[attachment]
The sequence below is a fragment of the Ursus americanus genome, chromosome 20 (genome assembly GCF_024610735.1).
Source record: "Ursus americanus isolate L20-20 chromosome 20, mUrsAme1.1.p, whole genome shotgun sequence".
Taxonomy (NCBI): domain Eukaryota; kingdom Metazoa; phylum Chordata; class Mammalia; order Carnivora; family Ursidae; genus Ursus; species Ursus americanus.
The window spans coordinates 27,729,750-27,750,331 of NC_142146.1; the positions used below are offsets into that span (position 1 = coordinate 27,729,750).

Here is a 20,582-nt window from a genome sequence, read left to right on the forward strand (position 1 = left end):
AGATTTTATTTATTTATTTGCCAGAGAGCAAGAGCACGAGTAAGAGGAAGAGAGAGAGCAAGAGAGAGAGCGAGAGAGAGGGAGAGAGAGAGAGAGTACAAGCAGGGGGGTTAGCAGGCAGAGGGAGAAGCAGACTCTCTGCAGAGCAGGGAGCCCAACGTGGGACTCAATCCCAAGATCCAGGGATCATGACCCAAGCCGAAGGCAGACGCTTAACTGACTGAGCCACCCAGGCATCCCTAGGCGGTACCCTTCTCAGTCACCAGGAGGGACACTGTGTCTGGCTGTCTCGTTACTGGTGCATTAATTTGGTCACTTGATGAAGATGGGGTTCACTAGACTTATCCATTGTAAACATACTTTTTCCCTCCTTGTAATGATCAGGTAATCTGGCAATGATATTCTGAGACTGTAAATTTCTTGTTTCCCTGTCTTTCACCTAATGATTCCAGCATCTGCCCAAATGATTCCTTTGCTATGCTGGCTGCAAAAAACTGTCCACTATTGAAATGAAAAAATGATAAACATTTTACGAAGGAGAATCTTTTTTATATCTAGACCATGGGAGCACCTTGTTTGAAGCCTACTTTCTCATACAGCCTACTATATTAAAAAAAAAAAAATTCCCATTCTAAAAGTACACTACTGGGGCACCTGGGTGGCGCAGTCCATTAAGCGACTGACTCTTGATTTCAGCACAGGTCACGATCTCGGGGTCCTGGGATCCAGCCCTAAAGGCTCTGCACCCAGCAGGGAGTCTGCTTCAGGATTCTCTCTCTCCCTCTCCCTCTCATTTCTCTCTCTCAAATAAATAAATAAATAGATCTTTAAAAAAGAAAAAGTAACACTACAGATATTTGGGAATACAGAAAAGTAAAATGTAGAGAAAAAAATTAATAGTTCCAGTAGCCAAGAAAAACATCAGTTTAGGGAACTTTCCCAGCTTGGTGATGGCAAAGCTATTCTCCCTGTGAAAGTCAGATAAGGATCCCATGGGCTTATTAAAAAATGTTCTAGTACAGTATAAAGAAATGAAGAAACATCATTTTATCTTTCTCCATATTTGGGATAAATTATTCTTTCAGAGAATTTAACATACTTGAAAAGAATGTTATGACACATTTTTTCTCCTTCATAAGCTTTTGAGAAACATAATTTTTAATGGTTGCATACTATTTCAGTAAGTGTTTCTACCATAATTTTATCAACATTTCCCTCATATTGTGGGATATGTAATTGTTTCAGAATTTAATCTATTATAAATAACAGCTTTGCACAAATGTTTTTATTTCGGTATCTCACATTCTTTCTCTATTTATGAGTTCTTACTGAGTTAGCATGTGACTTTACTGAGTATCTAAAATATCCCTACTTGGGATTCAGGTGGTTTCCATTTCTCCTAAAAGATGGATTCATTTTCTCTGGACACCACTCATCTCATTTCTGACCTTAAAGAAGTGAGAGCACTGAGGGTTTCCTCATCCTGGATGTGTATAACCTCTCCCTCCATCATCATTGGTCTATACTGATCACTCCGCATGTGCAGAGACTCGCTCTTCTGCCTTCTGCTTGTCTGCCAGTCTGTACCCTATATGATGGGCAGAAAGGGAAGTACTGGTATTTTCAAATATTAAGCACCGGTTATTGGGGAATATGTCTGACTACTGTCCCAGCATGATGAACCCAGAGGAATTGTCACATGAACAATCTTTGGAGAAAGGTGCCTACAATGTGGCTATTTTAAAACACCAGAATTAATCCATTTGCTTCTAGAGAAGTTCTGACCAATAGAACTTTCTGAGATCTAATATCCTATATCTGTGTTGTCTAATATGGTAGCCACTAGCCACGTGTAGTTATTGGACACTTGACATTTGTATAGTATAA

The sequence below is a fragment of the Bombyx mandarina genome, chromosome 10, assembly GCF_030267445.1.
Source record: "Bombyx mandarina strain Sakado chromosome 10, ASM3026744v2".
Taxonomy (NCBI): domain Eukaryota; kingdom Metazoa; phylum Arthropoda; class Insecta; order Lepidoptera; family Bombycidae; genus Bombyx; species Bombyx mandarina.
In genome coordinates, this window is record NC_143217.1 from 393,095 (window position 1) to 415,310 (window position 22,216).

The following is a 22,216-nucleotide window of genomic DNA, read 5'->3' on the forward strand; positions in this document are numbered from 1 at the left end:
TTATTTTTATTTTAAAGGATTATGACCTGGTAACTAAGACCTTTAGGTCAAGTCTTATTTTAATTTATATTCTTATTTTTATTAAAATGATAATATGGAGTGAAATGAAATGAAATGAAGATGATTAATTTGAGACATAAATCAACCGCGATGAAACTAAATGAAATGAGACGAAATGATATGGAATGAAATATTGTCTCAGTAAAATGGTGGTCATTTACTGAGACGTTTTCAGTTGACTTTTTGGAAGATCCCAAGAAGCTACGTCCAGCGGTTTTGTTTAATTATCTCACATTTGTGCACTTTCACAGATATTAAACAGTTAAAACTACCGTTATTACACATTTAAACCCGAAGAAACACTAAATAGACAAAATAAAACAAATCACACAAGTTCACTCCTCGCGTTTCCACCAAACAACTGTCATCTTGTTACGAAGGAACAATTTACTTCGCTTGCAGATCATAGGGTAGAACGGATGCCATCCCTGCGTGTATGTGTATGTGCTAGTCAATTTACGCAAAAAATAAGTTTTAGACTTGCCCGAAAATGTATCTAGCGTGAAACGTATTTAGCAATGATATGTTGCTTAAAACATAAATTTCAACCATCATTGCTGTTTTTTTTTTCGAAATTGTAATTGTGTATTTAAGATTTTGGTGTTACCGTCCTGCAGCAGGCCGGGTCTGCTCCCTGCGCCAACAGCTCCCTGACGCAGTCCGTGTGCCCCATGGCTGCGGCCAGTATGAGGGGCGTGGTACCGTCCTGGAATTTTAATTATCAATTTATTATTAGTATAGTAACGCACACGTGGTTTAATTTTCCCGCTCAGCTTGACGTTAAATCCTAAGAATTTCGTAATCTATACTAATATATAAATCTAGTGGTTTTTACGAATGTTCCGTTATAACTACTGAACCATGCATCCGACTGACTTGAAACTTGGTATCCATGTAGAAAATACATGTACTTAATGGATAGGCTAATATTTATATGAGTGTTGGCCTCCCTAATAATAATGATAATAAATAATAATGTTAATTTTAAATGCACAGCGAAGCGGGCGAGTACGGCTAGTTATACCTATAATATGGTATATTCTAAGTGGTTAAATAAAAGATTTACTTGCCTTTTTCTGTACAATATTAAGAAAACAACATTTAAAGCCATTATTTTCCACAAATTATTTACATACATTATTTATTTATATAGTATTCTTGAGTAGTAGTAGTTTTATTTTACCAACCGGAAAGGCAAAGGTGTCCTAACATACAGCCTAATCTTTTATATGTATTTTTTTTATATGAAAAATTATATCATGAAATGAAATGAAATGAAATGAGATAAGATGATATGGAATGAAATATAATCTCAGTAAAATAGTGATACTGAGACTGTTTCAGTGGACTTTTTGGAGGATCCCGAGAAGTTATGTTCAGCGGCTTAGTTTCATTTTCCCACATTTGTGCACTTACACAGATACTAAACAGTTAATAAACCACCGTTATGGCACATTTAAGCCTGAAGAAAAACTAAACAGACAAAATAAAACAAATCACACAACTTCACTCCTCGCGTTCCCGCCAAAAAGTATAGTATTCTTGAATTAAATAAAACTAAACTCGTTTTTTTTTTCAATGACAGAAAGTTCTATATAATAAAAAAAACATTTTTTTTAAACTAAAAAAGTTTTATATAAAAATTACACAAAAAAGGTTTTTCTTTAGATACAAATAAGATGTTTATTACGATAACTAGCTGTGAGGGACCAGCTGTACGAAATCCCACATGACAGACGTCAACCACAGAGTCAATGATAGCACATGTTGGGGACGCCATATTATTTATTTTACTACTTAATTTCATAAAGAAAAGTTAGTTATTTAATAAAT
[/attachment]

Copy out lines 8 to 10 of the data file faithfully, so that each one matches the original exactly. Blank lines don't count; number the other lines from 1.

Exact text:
Source record: "Bombyx mandarina strain Sakado chromosome 10, ASM3026744v2".
Taxonomy (NCBI): domain Eukaryota; kingdom Metazoa; phylum Arthropoda; class Insecta; order Lepidoptera; family Bombycidae; genus Bombyx; species Bombyx mandarina.
In genome coordinates, this window is record NC_143217.1 from 393,095 (window position 1) to 415,310 (window position 22,216).